I look forward to your guide! 😀

    • nibbles by nic

    What’s better than a authentic stuffed shells! NOTHING! YUM!

    • Anna @annaDishes

    I love stuffed shells. Theses look great! …and now I’m craving some.

    • Kimberly Ann @ Bake Love Give

    Great pictures! I totally get holding out until you’re 100% satisfied. Keep at it – you’re doing great! And this recipe needs to hit our dinner table ASAP. 🙂

    • Thank you very much! I hope you guys like it 😀

    • Debra @ Bowl Me Over

    I agree, I think your pictures are terrific and the dish looks amazing too! I can’t wait to enjoy this at our home!

    • Thank you Debra! Pictures always look a little better after I’ve “slept on it”, so I’m feeling a little better about it today, but I’ll still keep trying with this one 🙂 It just gives me an excuse to make more stuffed shells!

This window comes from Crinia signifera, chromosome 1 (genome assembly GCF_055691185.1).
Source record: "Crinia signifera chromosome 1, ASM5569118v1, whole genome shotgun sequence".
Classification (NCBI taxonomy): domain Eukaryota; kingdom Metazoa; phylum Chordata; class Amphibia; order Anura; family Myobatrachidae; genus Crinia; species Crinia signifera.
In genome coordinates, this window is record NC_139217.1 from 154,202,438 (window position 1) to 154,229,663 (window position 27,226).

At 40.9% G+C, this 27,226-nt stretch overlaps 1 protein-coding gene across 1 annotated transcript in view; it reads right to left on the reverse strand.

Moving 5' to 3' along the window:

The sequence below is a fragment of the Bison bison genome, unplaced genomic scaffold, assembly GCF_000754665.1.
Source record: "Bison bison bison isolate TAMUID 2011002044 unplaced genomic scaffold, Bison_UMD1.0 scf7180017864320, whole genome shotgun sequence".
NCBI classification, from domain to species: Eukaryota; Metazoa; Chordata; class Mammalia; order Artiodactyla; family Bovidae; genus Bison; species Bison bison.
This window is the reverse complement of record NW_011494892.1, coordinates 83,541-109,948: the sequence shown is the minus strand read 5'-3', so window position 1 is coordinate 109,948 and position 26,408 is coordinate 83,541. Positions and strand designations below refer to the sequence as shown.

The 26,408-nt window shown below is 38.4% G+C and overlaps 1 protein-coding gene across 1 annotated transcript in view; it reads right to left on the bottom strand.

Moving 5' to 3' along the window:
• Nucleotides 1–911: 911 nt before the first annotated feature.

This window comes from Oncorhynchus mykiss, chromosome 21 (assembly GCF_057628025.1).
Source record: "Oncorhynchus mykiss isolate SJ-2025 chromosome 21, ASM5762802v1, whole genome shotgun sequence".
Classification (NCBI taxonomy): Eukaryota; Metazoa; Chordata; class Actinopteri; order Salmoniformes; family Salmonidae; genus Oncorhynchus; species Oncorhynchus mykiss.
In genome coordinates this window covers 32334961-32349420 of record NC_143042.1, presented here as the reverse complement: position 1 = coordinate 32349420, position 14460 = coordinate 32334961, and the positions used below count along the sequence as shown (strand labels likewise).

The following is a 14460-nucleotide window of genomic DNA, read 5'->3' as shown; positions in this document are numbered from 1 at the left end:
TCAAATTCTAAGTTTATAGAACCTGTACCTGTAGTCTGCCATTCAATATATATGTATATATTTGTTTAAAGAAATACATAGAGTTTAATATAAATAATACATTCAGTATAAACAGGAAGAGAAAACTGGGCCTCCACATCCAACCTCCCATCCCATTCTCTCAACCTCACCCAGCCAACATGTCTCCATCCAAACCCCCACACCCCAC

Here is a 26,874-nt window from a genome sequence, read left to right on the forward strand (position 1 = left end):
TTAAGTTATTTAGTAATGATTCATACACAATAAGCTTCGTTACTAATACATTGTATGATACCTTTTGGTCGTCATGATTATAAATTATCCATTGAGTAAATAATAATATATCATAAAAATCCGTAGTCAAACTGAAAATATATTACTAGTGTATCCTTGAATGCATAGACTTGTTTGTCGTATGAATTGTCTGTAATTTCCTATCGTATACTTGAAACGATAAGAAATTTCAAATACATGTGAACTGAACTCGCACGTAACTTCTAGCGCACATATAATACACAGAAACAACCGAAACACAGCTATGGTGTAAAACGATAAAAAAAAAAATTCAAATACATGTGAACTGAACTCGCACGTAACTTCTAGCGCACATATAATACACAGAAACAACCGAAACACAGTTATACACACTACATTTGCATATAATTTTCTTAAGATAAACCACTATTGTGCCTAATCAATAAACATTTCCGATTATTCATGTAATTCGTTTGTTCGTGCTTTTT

• Jenna Johnson

    I love the pictures, nice job! I also love stuffed shells. Must make soon!

      • jeffrey polissack

      you for got to put the egg in the ingredients list, unless there was a reason… well i commented on your site before these are extremely good recipes easy enough for even myself who cant boil toast to follow, i don’t think i ever had 1 that came out liek the picture but they were good and i enjoy learning so i plan to make this today ty very much for this web site keep it going!! ( i need major help :P)

        • ROSEMARIE
        • 5 stars

        I saw 2 eggs in the list of ingredients. Enjoy the recipe. YUM.